Things like incessant barking and destructive chewing in dogs, litter box avoidance and over-grooming in cats as well as health conditions like chronic digestive problems, depression, and more can sometimes be a result of untreated anxiety.
June 25th marks the beginning of Pet Anxiety Awareness Week. This week long awareness event offers pet parents education, expert advice and resources to help companion animals suffering from this serious but often misunderstood condition.
In this article, we’ll briefly explore how ongoing anxiety may affect dog and cat gut health.
Anxiety leads the body to believe that danger is always just around the corner. The body prepares for this danger by releasing hormones that help it to prepare for fight or flight. Blood flow to the heart and lungs increases; simultaneously, blood flow decreases to areas that the body considers “non-essential” at the moment, including digestion. This means that the digestive tissue is not receiving the oxygen or nutrients from the blood that it needs to function optimally.
When pets experience anxiety for long periods of time, their digestive tissue could be starved of this important nourishment for months or even years. A deprived digestive system is not a healthy one, and the pet is now at an increased risk for developing a digestive disorder. That’s not to say that anxiety causes chronic digestive issues like Inflammatory Bowel Disease (IBD) - rather, anxiety is one factor among many that may contribute to digestive disorders.
Your pet’s digestive tract is filled with trillions of tiny organisms (bacteria, fungi, and viruses) that help your pet with all kinds of crucial life functions, including digesting food, regulating metabolism, and moderating the immune system. If these tiny organisms, collectively called the microbiome, are not properly balanced or don’t contain the right kinds of organisms, that may contribute further to anxiety-motivated behaviors.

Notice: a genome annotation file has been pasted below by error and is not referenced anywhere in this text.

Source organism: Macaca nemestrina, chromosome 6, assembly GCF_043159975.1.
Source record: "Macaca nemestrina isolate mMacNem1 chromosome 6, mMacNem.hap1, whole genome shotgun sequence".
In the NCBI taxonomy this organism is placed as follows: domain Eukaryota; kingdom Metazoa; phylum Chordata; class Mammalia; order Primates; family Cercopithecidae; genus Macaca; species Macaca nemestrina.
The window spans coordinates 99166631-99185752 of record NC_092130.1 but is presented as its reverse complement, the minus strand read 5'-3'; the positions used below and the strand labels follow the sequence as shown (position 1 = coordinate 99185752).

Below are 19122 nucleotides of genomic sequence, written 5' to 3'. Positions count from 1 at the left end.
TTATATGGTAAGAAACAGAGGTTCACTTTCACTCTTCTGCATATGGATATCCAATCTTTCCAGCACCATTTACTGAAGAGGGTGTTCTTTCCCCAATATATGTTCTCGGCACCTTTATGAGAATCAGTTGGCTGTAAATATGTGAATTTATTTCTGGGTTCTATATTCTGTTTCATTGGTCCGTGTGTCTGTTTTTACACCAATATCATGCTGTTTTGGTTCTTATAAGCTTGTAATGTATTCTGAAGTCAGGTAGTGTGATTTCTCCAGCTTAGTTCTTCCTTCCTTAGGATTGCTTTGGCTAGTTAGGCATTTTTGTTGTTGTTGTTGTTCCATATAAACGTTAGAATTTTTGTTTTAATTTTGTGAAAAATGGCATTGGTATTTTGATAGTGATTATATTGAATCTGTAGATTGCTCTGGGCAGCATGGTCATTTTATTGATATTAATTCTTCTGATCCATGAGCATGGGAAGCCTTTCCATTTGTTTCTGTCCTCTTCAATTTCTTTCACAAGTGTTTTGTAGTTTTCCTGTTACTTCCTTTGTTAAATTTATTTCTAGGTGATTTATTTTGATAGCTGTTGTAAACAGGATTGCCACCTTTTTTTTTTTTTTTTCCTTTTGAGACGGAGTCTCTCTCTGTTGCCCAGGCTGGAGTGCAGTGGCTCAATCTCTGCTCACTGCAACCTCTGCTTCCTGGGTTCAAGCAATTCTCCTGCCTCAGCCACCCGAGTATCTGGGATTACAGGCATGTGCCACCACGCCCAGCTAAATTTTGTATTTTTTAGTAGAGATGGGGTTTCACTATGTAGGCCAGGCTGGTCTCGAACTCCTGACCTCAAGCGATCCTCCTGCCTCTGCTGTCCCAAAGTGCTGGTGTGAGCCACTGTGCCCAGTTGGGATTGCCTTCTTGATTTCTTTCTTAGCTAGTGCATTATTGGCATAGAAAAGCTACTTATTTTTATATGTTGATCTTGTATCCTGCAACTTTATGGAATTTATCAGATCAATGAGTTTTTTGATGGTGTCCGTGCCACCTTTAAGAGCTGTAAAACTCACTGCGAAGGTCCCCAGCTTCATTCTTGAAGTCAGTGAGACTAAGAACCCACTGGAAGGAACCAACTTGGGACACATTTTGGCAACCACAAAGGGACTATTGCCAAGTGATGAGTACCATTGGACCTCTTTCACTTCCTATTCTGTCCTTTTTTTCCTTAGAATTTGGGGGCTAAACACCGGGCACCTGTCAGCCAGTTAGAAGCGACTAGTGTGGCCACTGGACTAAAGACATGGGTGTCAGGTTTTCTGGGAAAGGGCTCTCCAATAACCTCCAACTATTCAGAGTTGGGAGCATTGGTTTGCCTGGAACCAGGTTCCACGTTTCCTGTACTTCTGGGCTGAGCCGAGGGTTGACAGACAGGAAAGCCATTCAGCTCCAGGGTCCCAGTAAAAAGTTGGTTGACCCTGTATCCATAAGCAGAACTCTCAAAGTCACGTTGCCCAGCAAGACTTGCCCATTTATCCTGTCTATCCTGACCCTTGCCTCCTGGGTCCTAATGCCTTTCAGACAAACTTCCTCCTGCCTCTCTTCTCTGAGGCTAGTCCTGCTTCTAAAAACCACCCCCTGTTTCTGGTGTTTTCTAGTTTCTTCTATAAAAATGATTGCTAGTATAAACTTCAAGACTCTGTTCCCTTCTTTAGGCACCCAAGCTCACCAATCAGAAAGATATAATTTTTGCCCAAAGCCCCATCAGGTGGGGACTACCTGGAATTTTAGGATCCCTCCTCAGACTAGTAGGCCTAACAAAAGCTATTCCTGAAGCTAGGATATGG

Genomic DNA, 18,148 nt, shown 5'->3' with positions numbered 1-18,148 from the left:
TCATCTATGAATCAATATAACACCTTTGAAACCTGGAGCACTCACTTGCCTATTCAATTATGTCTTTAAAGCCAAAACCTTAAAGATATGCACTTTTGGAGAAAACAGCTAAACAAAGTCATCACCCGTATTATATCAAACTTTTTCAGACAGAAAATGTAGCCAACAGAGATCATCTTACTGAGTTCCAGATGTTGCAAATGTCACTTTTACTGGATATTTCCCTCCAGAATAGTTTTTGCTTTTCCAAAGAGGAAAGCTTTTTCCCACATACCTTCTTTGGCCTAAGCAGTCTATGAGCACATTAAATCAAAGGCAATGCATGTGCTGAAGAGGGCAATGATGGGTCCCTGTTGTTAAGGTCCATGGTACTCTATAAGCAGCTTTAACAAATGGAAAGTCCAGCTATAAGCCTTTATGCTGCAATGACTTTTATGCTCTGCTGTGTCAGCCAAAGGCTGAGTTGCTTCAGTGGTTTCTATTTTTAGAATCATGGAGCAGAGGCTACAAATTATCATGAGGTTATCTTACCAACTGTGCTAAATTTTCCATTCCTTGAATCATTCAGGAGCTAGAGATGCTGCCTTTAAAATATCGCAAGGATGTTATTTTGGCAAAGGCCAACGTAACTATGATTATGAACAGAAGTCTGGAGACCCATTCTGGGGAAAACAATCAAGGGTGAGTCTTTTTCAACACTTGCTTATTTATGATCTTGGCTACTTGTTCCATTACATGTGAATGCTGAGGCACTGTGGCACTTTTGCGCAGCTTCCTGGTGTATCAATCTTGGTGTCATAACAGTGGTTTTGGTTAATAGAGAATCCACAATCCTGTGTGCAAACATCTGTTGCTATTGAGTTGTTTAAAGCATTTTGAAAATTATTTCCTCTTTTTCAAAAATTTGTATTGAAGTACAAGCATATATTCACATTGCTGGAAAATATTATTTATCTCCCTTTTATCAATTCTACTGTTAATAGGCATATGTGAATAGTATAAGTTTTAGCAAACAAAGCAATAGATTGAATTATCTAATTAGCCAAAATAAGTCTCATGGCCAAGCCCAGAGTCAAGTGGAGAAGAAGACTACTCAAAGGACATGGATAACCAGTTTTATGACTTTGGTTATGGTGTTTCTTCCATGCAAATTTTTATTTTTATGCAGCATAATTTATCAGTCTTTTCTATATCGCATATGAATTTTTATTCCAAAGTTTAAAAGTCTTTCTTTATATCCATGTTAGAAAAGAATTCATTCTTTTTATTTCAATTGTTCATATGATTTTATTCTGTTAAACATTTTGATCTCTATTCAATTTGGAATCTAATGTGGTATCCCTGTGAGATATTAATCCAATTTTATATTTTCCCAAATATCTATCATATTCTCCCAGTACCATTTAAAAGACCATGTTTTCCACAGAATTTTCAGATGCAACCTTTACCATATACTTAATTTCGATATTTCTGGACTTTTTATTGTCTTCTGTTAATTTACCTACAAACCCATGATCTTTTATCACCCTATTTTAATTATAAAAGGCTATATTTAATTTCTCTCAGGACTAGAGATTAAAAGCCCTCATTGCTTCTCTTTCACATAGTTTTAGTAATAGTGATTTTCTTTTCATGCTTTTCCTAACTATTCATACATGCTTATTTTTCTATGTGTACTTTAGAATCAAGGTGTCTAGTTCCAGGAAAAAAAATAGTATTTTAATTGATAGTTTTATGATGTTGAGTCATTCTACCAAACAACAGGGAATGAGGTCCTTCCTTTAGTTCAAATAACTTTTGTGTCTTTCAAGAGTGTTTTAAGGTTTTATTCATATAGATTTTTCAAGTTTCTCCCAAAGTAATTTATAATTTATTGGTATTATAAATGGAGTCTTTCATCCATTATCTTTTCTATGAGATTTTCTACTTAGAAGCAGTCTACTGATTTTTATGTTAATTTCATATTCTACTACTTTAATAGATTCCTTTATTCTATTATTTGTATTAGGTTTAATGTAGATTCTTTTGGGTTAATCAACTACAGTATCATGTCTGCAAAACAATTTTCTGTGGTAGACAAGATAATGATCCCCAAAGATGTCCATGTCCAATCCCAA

In a study on the connection between anxiety and the microbiome, researchers put mice through a series of tests to assess their predisposition to anxiety-like traits, including willingness to try new foods or to venture into new, unfamiliar environments. Anxious mice are more likely to assess these novel situations as “dangerous” and are much less inclined to investigate. After grouping the mice into “anxious” and “non-anxious” groups, they took fecal samples to assess their microbiome composition.
The researchers found that some kinds of bacteria were overwhelmingly deficient or absent in the mice in the “anxious” group. This included the Lachnospiraceae family, which is known for its anti-inflammatory properties and may help protect against certain types of cancer. Other kinds of bacteria, like those belonging to the Streptococcus genus, were much more likely to be present in high levels in the anxious mice. Higher levels of Streptococcus bacteria are correlated with digestive issues, and some strains are even known pathogens.
Though this research is in its early stages, as we investigate further, it’s quite possible that we will discover many more connections between gut bacteria and anxiety. Treating your pet’s anxiety can be a long, difficult journey. If you find that your pet is displaying anxious behaviors, you might first visit your veterinarian to be sure there is not an underlying health condition. You may also consider seeking help from a qualified trainer who uses positive reinforcement techniques to learn how you can decrease your pet’s anxiety.
Supporting a healthy gut microbiome likely won’t cure your pet’s anxiety on its own. However, being aware of your pet's gut health and knowing ways to improve it is certainly an important piece of the puzzle.
If you’re curious or concerned about your pet’s gut health we offer Microbiome Testing for Cats: Kitty Kitand Microbiome Testing for Dogs: Doggy Kit. See how the bacteria living in your pet’s gut microbiome compare with those found in healthy cats and dogs. We also offer Gut Microbiome Restoration Supplements for cats and dogs with chronic digestive issues including diarrhea, vomiting, and constipation that introduce whole communities of healthy microbes to your pet.
Please let us know your thoughts and leave a comment. If you liked this article please consider sharing it.